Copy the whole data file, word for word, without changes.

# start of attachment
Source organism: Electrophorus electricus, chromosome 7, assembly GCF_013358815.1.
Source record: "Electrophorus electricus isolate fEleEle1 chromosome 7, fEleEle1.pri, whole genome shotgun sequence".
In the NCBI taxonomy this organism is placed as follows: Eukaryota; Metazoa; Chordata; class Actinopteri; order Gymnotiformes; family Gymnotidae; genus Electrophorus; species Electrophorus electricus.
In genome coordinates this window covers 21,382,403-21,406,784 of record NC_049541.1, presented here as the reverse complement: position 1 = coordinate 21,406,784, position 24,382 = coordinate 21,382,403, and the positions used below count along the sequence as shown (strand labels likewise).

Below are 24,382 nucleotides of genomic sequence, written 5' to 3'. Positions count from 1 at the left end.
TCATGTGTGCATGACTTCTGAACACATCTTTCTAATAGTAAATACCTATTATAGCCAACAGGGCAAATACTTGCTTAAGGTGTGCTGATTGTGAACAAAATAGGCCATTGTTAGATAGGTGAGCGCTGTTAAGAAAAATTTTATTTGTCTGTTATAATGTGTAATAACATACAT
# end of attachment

Source organism: Electrophorus electricus, chromosome 7, assembly GCF_013358815.1.
Source record: "Electrophorus electricus isolate fEleEle1 chromosome 7, fEleEle1.pri, whole genome shotgun sequence".
In the NCBI taxonomy this organism is placed as follows: Eukaryota; Metazoa; Chordata; class Actinopteri; order Gymnotiformes; family Gymnotidae; genus Electrophorus; species Electrophorus electricus.
In genome coordinates this window covers 21,382,403-21,406,784 of record NC_049541.1, presented here as the reverse complement: position 1 = coordinate 21,406,784, position 24,382 = coordinate 21,382,403, and the positions used below count along the sequence as shown (strand labels likewise).

Below are 24,382 nucleotides of genomic sequence, written 5' to 3'. Positions count from 1 at the left end.
TCATGTGTGCATGACTTCTGAACACATCTTTCTAATAGTAAATACCTATTATAGCCAACAGGGCAAATACTTGCTTAAGGTGTGCTGATTGTGAACAAAATAGGCCATTGTTAGATAGGTGAGCGCTGTTAAGAAAAATTTTATTTGTCTGTTATAATGTGTAATAACATACAT